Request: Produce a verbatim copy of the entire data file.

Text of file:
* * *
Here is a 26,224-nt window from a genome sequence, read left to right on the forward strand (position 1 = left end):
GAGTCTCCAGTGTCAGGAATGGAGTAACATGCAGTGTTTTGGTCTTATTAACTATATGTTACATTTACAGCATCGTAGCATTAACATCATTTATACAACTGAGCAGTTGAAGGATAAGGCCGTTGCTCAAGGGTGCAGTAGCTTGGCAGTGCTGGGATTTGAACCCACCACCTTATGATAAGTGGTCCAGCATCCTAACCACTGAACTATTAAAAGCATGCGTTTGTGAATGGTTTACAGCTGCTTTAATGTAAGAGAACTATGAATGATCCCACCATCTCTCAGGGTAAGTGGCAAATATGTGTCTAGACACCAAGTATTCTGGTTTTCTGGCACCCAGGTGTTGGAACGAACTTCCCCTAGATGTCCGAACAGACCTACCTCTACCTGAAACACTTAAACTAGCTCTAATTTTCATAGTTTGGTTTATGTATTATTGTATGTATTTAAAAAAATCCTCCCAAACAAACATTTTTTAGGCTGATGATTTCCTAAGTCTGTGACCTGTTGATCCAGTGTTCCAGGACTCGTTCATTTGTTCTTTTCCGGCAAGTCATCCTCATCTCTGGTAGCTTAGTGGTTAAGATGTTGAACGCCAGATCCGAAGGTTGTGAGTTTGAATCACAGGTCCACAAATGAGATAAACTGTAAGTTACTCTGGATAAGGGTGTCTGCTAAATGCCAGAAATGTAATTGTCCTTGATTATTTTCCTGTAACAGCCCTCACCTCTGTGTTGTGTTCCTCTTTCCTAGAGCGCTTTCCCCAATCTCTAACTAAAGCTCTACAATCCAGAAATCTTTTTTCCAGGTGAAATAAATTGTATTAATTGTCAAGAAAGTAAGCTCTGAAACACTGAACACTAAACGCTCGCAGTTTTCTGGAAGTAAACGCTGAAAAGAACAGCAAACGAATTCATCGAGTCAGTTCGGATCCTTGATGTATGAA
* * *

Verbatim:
Here is a 26,224-nt window from a genome sequence, read left to right on the forward strand (position 1 = left end):
GAGTCTCCAGTGTCAGGAATGGAGTAACATGCAGTGTTTTGGTCTTATTAACTATATGTTACATTTACAGCATCGTAGCATTAACATCATTTATACAACTGAGCAGTTGAAGGATAAGGCCGTTGCTCAAGGGTGCAGTAGCTTGGCAGTGCTGGGATTTGAACCCACCACCTTATGATAAGTGGTCCAGCATCCTAACCACTGAACTATTAAAAGCATGCGTTTGTGAATGGTTTACAGCTGCTTTAATGTAAGAGAACTATGAATGATCCCACCATCTCTCAGGGTAAGTGGCAAATATGTGTCTAGACACCAAGTATTCTGGTTTTCTGGCACCCAGGTGTTGGAACGAACTTCCCCTAGATGTCCGAACAGACCTACCTCTACCTGAAACACTTAAACTAGCTCTAATTTTCATAGTTTGGTTTATGTATTATTGTATGTATTTAAAAAAATCCTCCCAAACAAACATTTTTTAGGCTGATGATTTCCTAAGTCTGTGACCTGTTGATCCAGTGTTCCAGGACTCGTTCATTTGTTCTTTTCCGGCAAGTCATCCTCATCTCTGGTAGCTTAGTGGTTAAGATGTTGAACGCCAGATCCGAAGGTTGTGAGTTTGAATCACAGGTCCACAAATGAGATAAACTGTAAGTTACTCTGGATAAGGGTGTCTGCTAAATGCCAGAAATGTAATTGTCCTTGATTATTTTCCTGTAACAGCCCTCACCTCTGTGTTGTGTTCCTCTTTCCTAGAGCGCTTTCCCCAATCTCTAACTAAAGCTCTACAATCCAGAAATCTTTTTTCCAGGTGAAATAAATTGTATTAATTGTCAAGAAAGTAAGCTCTGAAACACTGAACACTAAACGCTCGCAGTTTTCTGGAAGTAAACGCTGAAAAGAACAGCAAACGAATTCATCGAGTCAGTTCGGATCCTTGATGTATGAA